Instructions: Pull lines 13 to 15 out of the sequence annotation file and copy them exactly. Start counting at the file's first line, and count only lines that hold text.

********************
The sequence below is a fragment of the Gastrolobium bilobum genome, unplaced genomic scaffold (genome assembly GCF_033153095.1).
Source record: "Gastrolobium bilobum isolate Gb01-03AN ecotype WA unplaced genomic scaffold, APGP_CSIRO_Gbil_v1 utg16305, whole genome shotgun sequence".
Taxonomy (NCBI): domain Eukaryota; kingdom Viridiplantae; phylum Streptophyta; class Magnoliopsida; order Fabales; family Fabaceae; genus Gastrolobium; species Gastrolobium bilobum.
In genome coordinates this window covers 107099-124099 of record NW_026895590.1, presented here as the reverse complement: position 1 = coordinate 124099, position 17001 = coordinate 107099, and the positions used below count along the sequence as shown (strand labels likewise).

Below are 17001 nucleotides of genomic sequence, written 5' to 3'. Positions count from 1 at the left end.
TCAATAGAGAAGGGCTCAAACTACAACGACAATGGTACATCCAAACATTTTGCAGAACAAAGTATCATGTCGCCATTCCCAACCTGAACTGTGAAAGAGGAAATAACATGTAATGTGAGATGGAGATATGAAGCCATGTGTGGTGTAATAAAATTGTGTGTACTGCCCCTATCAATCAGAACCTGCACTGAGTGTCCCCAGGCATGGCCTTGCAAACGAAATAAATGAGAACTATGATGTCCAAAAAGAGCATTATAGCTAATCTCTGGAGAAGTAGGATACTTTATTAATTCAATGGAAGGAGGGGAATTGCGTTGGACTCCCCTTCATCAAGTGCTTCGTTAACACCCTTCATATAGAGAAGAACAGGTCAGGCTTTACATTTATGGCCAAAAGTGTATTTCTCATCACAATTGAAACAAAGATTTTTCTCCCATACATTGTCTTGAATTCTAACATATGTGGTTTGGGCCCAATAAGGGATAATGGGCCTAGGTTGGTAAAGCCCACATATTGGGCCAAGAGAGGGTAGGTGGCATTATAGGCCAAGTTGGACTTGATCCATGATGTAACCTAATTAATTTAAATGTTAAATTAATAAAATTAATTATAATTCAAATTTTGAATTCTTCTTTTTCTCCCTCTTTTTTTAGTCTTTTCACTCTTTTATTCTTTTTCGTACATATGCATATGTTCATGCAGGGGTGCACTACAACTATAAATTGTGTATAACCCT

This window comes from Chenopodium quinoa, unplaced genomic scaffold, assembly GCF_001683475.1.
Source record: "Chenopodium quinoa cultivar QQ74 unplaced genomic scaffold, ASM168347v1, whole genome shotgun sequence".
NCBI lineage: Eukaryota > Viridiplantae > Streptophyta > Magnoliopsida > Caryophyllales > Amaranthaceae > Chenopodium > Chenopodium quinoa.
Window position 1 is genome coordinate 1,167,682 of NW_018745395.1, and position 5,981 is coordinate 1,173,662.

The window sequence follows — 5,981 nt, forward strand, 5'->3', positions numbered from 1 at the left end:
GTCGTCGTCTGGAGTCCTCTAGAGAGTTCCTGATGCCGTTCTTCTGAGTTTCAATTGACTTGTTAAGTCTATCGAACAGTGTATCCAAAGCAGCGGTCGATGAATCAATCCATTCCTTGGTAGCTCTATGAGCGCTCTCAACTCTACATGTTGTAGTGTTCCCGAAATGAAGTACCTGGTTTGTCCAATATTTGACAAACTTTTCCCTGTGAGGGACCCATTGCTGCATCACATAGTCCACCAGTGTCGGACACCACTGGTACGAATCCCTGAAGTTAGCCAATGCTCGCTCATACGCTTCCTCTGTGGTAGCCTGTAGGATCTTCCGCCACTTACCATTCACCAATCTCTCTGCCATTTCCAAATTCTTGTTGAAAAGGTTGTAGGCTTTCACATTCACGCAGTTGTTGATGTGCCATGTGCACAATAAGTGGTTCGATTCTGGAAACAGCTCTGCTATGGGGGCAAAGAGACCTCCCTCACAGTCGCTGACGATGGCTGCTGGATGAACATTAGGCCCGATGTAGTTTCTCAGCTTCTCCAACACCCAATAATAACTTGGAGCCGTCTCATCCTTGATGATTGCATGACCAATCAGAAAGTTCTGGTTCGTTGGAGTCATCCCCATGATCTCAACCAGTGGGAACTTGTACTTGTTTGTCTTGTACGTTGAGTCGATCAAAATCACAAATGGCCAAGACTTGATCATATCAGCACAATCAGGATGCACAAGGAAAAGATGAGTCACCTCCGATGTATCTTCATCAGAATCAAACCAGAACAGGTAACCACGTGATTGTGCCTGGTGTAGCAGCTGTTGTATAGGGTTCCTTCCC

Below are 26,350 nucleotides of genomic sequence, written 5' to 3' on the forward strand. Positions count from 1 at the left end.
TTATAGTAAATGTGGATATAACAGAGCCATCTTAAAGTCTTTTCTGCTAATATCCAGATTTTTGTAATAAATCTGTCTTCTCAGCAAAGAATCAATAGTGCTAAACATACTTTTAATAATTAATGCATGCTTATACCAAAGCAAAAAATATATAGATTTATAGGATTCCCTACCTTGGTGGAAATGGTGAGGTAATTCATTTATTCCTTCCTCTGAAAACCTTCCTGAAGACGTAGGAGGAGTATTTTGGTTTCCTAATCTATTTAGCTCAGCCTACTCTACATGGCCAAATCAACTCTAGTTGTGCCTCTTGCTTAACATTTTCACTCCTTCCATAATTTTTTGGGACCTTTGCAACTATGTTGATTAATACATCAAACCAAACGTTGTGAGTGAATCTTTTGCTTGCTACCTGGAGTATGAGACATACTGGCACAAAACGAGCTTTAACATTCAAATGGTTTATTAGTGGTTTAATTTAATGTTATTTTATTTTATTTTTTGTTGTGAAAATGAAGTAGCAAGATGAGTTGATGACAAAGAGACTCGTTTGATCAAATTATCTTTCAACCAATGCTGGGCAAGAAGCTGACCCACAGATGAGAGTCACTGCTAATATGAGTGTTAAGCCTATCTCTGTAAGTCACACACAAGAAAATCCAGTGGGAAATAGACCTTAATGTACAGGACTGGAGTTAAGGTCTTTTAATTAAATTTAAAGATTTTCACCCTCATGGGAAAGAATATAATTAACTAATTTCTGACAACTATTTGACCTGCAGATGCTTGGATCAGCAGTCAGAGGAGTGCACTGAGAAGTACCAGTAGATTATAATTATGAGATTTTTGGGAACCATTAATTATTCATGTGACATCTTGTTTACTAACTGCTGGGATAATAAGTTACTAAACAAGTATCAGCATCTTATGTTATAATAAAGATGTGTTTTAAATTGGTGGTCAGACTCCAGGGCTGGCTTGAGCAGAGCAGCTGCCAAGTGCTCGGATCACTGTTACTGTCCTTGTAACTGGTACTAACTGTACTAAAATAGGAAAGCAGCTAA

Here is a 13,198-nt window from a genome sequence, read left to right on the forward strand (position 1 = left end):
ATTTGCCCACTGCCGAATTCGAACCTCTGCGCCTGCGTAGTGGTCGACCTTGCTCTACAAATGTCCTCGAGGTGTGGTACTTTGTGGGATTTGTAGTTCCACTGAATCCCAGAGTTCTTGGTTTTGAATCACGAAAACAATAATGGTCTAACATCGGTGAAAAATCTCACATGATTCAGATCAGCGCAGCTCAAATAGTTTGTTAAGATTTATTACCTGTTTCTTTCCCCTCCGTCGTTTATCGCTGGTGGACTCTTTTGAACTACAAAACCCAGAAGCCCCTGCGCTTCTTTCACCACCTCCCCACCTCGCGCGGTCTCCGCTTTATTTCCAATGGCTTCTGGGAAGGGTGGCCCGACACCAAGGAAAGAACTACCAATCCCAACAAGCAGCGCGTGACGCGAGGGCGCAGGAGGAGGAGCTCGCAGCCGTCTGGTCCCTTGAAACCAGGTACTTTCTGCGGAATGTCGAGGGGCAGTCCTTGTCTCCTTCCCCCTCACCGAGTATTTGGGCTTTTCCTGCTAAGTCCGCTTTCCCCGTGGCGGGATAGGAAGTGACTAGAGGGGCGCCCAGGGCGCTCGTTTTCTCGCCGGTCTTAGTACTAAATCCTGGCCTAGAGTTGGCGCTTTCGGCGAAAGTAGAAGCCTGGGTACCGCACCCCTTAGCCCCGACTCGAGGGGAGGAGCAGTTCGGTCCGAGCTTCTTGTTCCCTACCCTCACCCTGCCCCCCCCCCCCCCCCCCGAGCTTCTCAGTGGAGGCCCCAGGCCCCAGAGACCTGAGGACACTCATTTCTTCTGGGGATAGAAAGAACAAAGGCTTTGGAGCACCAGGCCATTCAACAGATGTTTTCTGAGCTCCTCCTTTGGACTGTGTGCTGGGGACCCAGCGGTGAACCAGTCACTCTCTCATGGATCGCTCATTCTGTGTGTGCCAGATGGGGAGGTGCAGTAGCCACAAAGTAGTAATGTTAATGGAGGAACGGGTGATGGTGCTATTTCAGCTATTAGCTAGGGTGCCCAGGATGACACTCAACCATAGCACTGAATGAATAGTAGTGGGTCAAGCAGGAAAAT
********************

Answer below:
Below are 26,350 nucleotides of genomic sequence, written 5' to 3' on the forward strand. Positions count from 1 at the left end.
TTATAGTAAATGTGGATATAACAGAGCCATCTTAAAGTCTTTTCTGCTAATATCCAGATTTTTGTAATAAATCTGTCTTCTCAGCAAAGAATCAATAGTGCTAAACATACTTTTAATAATTAATGCATGCTTATACCAAAGCAAAAAATATATAGATTTATAGGATTCCCTACCTTGGTGGAAATGGTGAGGTAATTCATTTATTCCTTCCTCTGAAAACCTTCCTGAAGACGTAGGAGGAGTATTTTGGTTTCCTAATCTATTTAGCTCAGCCTACTCTACATGGCCAAATCAACTCTAGTTGTGCCTCTTGCTTAACATTTTCACTCCTTCCATAATTTTTTGGGACCTTTGCAACTATGTTGATTAATACATCAAACCAAACGTTGTGAGTGAATCTTTTGCTTGCTACCTGGAGTATGAGACATACTGGCACAAAACGAGCTTTAACATTCAAATGGTTTATTAGTGGTTTAATTTAATGTTATTTTATTTTATTTTTTGTTGTGAAAATGAAGTAGCAAGATGAGTTGATGACAAAGAGACTCGTTTGATCAAATTATCTTTCAACCAATGCTGGGCAAGAAGCTGACCCACAGATGAGAGTCACTGCTAATATGAGTGTTAAGCCTATCTCTGTAAGTCACACACAAGAAAATCCAGTGGGAAATAGACCTTAATGTACAGGACTGGAGTTAAGGTCTTTTAATTAAATTTAAAGATTTTCACCCTCATGGGAAAGAATATAATTAACTAATTTCTGACAACTATTTGACCTGCAGATGCTTGGATCAGCAGTCAGAGGAGTGCACTGAGAAGTACCAGTAGATTATAATTATGAGATTTTTGGGAACCATTAATTATTCATGTGACATCTTGTTTACTAACTGCTGGGATAATAAGTTACTAAACAAGTATCAGCATCTTATGTTATAATAAAGATGTGTTTTAAATTGGTGGTCAGACTCCAGGGCTGGCTTGAGCAGAGCAGCTGCCAAGTGCTCGGATCACTGTTACTGTCCTTGTAACTGGTACTAACTGTACTAAAATAGGAAAGCAGCTAA

Here is a 13,198-nt window from a genome sequence, read left to right on the forward strand (position 1 = left end):